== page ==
thanks for the info. Yes it is Canadian Kennel Club. With my limited knowledge I felt comfortable with the breeder as she allowed me to come out and see the puppies/parents before purchase, she showed me health records and pedigree for both parents, she gave me a health guarantee, and discussed all the potential health issues with breed and things to look out for. She has also kept in contact with me since purchase to ensure things are going smoothly. When I was doing my research it said these are all good signs to look for. Thank again for the input
The thing to keep in mind is that you want to make sure when looking for a pet puppy that the litter was well planned, well thought out, and the breeder had the knowledge to actually do that. A true BYB is one who doesn't understand their breed standard and it's purpose (and honestly, in most breeds, if they have never shown a dog, they are probably reading the standard from a book and YOU know as much as they do - it's NEVER a good thing when you know as much as your breeder. You WANT them to be more knowledgeable than you are).
In most breeds, when you take two champion dogs and breed them together you get SOME show prospect puppies. You almost always get pet/companion puppies as well. The difference between a pet puppy from a "show litter" and a pet puppy from a "pet breeder" is that the structure and soundess on the pet puppies from a breeder who shows is a lot better MOST of the time (always exceptions to the rule). You want a sound dog. Even as a pet. A dog with poor conformation is like buying a car with a bent frame. It will work for a while - but it's longevity just won't be there.
A GOOD, reputable breeder who shows doesn't mark their pet puppies up in comparison to most pet breeders/BYB's. In fact, in my breed, I actually ask LESS for my pets than a lot of the BYB's in my area. We cover more of our expenses when we sell show puppies or do stud services. In our mind, we bred that litter hoping to produce the best quality we could - not to make money off the pets.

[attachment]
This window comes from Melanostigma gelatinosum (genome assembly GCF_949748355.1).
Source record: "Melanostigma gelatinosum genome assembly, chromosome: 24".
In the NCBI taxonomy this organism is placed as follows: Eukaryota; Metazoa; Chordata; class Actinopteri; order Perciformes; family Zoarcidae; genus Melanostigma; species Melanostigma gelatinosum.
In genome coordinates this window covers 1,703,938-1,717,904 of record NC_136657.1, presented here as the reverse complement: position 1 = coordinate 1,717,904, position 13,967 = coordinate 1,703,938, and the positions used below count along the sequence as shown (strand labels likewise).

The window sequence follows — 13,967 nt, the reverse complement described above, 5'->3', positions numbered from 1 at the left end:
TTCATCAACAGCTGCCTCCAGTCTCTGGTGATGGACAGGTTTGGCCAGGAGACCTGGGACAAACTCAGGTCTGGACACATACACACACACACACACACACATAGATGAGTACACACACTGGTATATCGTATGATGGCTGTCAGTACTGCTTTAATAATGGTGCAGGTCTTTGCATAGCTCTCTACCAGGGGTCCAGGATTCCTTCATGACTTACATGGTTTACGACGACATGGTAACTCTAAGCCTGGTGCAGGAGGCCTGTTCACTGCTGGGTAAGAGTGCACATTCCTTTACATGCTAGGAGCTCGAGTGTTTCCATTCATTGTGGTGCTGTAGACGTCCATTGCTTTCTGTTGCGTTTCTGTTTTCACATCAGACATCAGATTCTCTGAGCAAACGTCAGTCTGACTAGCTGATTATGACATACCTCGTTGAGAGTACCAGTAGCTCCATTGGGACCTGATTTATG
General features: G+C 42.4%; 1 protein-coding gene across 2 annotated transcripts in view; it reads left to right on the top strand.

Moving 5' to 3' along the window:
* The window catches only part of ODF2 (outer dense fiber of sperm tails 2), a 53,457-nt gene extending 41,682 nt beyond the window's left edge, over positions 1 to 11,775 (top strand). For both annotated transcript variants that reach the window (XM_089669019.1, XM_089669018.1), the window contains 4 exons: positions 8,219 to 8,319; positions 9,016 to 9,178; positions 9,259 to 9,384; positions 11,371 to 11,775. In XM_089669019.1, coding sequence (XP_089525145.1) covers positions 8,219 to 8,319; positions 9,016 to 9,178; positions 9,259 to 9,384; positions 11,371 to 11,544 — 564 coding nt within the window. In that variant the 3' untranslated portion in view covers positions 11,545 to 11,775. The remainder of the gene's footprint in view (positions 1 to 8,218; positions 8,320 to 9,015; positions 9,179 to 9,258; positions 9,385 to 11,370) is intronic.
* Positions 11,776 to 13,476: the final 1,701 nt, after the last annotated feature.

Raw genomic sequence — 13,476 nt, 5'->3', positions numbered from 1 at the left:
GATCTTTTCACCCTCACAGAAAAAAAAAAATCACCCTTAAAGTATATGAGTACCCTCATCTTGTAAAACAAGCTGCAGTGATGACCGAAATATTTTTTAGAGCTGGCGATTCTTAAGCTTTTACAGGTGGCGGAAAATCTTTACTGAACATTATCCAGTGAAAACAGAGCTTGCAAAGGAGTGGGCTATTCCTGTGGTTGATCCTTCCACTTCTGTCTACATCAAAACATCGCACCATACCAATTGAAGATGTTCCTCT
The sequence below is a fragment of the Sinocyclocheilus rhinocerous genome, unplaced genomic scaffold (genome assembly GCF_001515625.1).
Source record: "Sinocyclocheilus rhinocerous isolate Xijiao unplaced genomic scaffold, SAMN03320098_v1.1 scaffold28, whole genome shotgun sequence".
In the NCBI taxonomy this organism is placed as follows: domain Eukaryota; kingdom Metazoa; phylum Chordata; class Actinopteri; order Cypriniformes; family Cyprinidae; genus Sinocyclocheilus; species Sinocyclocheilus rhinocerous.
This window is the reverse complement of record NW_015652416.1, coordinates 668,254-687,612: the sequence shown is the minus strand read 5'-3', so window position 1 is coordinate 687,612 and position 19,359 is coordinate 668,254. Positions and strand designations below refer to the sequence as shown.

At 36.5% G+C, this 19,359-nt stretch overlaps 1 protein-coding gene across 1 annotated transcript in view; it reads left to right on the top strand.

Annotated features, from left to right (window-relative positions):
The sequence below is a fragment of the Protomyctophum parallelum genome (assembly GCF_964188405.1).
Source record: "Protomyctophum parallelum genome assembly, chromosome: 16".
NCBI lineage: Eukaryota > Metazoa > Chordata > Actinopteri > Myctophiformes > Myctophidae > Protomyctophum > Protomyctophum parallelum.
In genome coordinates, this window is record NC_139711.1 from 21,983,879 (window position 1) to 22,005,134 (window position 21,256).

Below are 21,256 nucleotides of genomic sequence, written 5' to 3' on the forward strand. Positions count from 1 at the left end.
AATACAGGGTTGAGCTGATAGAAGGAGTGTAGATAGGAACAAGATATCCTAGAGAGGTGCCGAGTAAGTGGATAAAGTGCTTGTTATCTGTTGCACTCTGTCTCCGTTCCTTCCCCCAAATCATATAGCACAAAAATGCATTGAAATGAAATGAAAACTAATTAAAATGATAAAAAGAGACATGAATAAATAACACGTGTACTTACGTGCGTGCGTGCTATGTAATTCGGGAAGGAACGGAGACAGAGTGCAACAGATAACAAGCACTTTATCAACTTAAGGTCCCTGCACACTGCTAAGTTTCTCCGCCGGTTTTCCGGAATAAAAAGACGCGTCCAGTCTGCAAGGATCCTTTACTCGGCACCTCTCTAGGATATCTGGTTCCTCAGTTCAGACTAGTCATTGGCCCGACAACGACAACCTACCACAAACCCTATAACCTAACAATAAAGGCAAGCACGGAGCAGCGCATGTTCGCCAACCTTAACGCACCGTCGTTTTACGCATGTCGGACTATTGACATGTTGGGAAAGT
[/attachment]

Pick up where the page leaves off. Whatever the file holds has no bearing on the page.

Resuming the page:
And those pet puppies from a "show litter" are usually better quality than the nicest puppy in a "pet breeder litter".
It's not just about soundess. It's also the health issues. Your breeder has to have the knowledge of the health issues in the breed in order to know how to avoid producing puppies with health issues. They need to know their lines and what health issues are present in their family trees. It's not JUST about testing (which they should do), it's also about knowledge.
Most BYB's are really good at convincing themselves and others that they know what they are talking about. The problem is - unless you know how to see through that, you may not realize you're talking to a BYB. For me, the quality of a breeder is determined by knowledge level. They could have 1 litter a year, or 10 litters a year and if they don't know squat about the health issues in their breed, or what the structure of the dog is supposed to be in order for it to be healthy and active into it's teen years - then they are a BYB.
You want to know the true test of a breeder - ask them if they are knowledgeable about these things. A true, reputable breeder will give you all the knowledge they have and then tell you they are always trying to learn more and the day they stop learning they will quit breeding. A BYB will try and convince you that they know plenty already, that their dogs and practices are good enough, and then bash more knowledgeable breeders...